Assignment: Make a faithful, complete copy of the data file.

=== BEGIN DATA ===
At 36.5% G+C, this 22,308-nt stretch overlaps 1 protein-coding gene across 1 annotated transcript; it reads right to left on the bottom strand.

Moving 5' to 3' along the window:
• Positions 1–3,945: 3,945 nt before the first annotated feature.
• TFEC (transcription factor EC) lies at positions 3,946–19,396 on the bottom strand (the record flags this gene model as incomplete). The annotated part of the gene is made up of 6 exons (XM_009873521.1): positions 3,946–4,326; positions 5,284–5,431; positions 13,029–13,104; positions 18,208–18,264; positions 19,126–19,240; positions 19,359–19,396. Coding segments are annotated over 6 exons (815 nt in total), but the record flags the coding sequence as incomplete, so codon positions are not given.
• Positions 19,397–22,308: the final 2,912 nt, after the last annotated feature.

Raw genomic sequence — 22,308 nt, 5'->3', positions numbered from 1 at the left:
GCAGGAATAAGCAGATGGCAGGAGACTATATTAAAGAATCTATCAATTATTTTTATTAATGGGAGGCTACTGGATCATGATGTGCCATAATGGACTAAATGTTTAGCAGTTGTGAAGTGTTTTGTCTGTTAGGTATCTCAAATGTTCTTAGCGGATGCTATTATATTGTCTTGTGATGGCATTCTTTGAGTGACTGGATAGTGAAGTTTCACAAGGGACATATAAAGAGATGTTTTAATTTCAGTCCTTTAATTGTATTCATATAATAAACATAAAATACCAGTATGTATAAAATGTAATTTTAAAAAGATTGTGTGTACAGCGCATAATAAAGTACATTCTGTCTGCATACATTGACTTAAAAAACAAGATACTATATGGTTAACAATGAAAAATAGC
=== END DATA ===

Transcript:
At 36.5% G+C, this 22,308-nt stretch overlaps 1 protein-coding gene across 1 annotated transcript; it reads right to left on the bottom strand.

Moving 5' to 3' along the window:
• Positions 1–3,945: 3,945 nt before the first annotated feature.
• TFEC (transcription factor EC) lies at positions 3,946–19,396 on the bottom strand (the record flags this gene model as incomplete). The annotated part of the gene is made up of 6 exons (XM_009873521.1): positions 3,946–4,326; positions 5,284–5,431; positions 13,029–13,104; positions 18,208–18,264; positions 19,126–19,240; positions 19,359–19,396. Coding segments are annotated over 6 exons (815 nt in total), but the record flags the coding sequence as incomplete, so codon positions are not given.
• Positions 19,397–22,308: the final 2,912 nt, after the last annotated feature.

Raw genomic sequence — 22,308 nt, 5'->3', positions numbered from 1 at the left:
GCAGGAATAAGCAGATGGCAGGAGACTATATTAAAGAATCTATCAATTATTTTTATTAATGGGAGGCTACTGGATCATGATGTGCCATAATGGACTAAATGTTTAGCAGTTGTGAAGTGTTTTGTCTGTTAGGTATCTCAAATGTTCTTAGCGGATGCTATTATATTGTCTTGTGATGGCATTCTTTGAGTGACTGGATAGTGAAGTTTCACAAGGGACATATAAAGAGATGTTTTAATTTCAGTCCTTTAATTGTATTCATATAATAAACATAAAATACCAGTATGTATAAAATGTAATTTTAAAAAGATTGTGTGTACAGCGCATAATAAAGTACATTCTGTCTGCATACATTGACTTAAAAAACAAGATACTATATGGTTAACAATGAAAAATAGC